Farm Platform National Capability
The Farm Platform provides a Research Hotel for agri-environmental research, attracting researchers from different communities and disciplines to promote new ideas or tackle old problems in new ways. The Farm Platform is globally unique in that it can provide the research community access to a range of in situ state-of-the-art instrumentation in hydrologically isolated fields and farmlets to better address key issues in sustainable agriculture related to, for example:
- Replacement of N fertiliser with N-fixation by legumes - achieving a reduction in energy and GHG emissions for both environmental and economic reasons
- Using plants to manage soils and hydrology
- Efficient phosphorus cycling in grassland systems
- Resilience of soil biota and their functions to land-use change
- Impact of grassland management on C cycling and storage - C sequestration
- Water resource use efficiency
- Systems modelling to design optimal grassland production systems
The Farm Platform provides three farming systems consisting of five component fields comprising just over 20 ha in total per farmlet. All the water leaving individual fields is channelled through a flume (15 in total) with already significant results: the 2012-13 winter was one of the wettest on record with almost 1 billion litres of rain recorded.
Each farmlet is managed differently and the impact on water, air and soil and livestock production recorded. As a National Capability, it provides a set of quality controlled core data (accessed via Rothamsted’s Electronic Rothamsted Archive, e-RA) from across the Platform that is available to all research users and collaborators.
The main 'treatments' on the platform are:
- Sustainable intensification of permanent grassland (Sward improvement through increased fertilisation). In this system we will increase the use of industrially produced fertilisers which will increase the carrying capacity of animals.
- Increased use of legumes (Sward improvement through introduction of legumes). Clover based systems can replace up to 150kgN/ha of industrially produced nitrogen, contribute to high protein and high digestibility forage, have high animal intake and performance and are suitable for both grazing and conservation.
- Planned reseeding (Sward improvement through reseeding). There are 1.2 million ha of temporary grassland, i.e. pasture that is <5 years old. Approximately 1/3 is reseeded each year in the UK, so reseeding is therefore an important management system. Reseeding pastures with newer varieties should increase animal production in the early years.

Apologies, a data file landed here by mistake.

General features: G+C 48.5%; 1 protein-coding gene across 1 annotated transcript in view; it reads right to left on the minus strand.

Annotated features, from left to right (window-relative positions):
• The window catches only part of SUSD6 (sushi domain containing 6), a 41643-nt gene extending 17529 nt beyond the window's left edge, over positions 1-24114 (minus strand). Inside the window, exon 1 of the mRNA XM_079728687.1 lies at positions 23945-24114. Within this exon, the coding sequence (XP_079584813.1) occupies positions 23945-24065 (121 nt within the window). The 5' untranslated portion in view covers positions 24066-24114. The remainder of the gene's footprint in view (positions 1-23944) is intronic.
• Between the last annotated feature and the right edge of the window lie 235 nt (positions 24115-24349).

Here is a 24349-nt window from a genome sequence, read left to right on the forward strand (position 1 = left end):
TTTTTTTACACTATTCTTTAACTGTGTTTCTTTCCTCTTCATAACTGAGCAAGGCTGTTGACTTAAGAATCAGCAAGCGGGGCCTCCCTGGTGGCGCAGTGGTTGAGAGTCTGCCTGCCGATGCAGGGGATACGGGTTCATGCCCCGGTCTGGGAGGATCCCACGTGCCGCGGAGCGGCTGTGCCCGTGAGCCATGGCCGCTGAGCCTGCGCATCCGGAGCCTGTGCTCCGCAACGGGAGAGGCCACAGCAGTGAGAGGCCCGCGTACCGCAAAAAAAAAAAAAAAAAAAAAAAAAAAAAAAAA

Live data trends from the Farm Platform, from the last 30 days: Daily precipitation, soil temperature and flow catchment.
A publicly accessible Farm Platform Website will provide a portal to all activities relating to the National Capability. It will contain documentation, experimental calendars and details of protocols as well as information about how new studies can be initiated using the FP
The Spatial Modelling System for North Wyke created by Anita Shepherd and Bruce Griffith, merges satellite imagery with LIDAR in a GIS together with sampled field parameters.
View a map of the North Wyke Farm Platform
How will climate change affect farming in the UK?
18 million litres of rain fell on 68 ha grassland on the North Wyke Farm Platform over a period of just 24 h in July 2012
Microbial Cycling at the farm: A systems approach to assess risks and opportunities
Detailed knowledge of how microbes, including pathogenic bacteria, cycle on farm systems between environment, feed and animal is lacking. In order to be able to tackle issues relating to animal health, contamination of drinking water and development of antibiotic resistant bacteria we need to build up a better understanding of how microbes cycle within farm systems and the losses from the system to the environment.
Development and deployment of a laboratory incubation system for quantifying gaseous emissions from soil/plant systems and assessment of their controlling factors
Biogenic emissions of gases (such as N2O and CO2) from soils are of global interest as they impact atmospheric chemistry and ecosystems via their effect as greenhouse gases, ozone production or loss of soil N. Soils are a major source of some of these gases, due to microbial pathways such as denitrification and nitrification. The carbon source for denitrification is derived from plant decomposition or organic manures. Roots also exude substantial amounts of sugars and organic acids so living plants are also potentially a source of C for denitrification.
Situated about 5 miles from Okehampton in Devon, the North Wyke site of Rothamsted Research Limited comprises of offices, laboratories and residential accommodation. A vacancy has now arisen for a part-time cleaner (22.5 hours per week) to join the existing team and share a variety of duties ranging from domestic cleaning of student accommodation to more specialist cleaning of laboratories.
The ideal candidate will be a responsible and self-motivated individual capable of maintaining high standards of cleanliness. In addition you will:
Rothamsted Research, the largest agricultural research centre in the UK and the oldest agricultural research station in the world, is seeking a Research Assistant 22.5 hours per week in the ‘Sustainable Crop Yields and Quality’ Research Group of Prof. Steve McGrath.